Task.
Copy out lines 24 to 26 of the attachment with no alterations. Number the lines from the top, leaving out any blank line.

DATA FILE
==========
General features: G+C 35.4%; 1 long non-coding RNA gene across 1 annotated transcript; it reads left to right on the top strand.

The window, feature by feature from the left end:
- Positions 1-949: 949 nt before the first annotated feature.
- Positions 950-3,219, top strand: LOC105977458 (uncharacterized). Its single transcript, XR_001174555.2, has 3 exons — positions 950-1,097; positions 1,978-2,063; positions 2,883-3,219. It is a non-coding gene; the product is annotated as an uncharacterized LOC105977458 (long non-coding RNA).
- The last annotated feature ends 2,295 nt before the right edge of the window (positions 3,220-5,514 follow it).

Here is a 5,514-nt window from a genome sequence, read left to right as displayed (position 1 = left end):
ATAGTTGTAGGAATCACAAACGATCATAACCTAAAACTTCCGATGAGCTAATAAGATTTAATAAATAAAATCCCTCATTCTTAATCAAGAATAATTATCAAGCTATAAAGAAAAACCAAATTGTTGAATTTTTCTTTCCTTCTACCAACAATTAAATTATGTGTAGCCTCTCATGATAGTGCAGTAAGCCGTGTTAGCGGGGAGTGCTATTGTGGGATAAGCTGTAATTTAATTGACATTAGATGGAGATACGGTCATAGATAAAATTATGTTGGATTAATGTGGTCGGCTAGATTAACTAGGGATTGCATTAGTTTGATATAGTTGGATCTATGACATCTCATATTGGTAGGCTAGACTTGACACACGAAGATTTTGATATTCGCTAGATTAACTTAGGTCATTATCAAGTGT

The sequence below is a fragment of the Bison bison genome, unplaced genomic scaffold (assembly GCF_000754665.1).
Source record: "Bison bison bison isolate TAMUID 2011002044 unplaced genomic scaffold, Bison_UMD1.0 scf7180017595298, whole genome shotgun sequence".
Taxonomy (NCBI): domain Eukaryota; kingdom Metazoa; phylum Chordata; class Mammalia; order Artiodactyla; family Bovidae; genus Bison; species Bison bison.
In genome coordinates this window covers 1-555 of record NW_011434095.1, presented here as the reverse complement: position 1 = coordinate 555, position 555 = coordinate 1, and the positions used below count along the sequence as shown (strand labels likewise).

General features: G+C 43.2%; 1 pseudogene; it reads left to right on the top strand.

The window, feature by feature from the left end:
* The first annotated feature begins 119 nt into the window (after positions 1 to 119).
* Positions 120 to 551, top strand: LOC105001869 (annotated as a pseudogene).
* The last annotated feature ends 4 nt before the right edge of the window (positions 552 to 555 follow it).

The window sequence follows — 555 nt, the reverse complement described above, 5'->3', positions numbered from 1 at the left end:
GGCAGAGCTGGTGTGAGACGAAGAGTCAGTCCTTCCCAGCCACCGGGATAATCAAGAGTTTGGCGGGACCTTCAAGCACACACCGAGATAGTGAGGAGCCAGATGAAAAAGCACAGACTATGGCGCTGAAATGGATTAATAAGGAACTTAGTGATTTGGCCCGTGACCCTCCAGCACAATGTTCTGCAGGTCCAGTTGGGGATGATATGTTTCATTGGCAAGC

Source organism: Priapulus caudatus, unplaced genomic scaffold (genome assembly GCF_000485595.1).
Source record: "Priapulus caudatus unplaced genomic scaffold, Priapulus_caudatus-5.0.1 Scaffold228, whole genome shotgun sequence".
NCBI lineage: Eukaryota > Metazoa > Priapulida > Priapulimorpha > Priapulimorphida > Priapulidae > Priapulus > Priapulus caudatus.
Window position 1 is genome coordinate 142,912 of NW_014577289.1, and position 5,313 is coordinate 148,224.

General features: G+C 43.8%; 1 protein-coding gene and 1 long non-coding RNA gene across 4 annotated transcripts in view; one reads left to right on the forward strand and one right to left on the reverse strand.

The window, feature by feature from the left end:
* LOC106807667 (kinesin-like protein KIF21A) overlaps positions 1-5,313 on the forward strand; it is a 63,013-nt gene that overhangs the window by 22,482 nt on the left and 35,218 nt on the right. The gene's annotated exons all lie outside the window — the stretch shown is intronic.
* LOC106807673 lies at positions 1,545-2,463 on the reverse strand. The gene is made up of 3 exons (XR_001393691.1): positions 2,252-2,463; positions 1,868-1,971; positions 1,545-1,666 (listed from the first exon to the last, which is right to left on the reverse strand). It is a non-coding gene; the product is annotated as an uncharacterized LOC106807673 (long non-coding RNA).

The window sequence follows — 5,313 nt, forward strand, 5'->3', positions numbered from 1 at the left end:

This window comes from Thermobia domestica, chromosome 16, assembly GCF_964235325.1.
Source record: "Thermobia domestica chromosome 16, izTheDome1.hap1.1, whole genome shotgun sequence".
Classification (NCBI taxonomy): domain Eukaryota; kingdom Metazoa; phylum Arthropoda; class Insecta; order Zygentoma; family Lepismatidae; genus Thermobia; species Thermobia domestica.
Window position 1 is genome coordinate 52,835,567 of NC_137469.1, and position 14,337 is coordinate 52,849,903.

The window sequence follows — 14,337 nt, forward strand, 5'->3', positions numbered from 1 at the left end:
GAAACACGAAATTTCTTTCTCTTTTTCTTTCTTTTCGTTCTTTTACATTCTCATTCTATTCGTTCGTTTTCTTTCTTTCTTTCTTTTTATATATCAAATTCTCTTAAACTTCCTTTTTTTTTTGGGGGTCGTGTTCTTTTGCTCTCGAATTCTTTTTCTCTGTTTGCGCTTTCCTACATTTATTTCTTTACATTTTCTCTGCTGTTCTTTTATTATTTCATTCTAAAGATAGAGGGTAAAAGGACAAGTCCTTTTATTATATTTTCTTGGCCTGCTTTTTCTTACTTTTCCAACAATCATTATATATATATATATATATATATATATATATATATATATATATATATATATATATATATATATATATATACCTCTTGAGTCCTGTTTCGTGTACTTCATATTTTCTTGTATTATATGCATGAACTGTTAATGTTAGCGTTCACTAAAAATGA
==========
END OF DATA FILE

The window, feature by feature from the left end:
* LOC106807667 (kinesin-like protein KIF21A) overlaps positions 1-5,313 on the forward strand; it is a 63,013-nt gene that overhangs the window by 22,482 nt on the left and 35,218 nt on the right. The gene's annotated exons all lie outside the window — the stretch shown is intronic.
* LOC106807673 lies at positions 1,545-2,463 on the reverse strand. The gene is made up of 3 exons (XR_001393691.1): positions 2,252-2,463; positions 1,868-1,971; positions 1,545-1,666 (listed from the first exon to the last, which is right to left on the reverse strand). It is a non-coding gene; the product is annotated as an uncharacterized LOC106807673 (long non-coding RNA).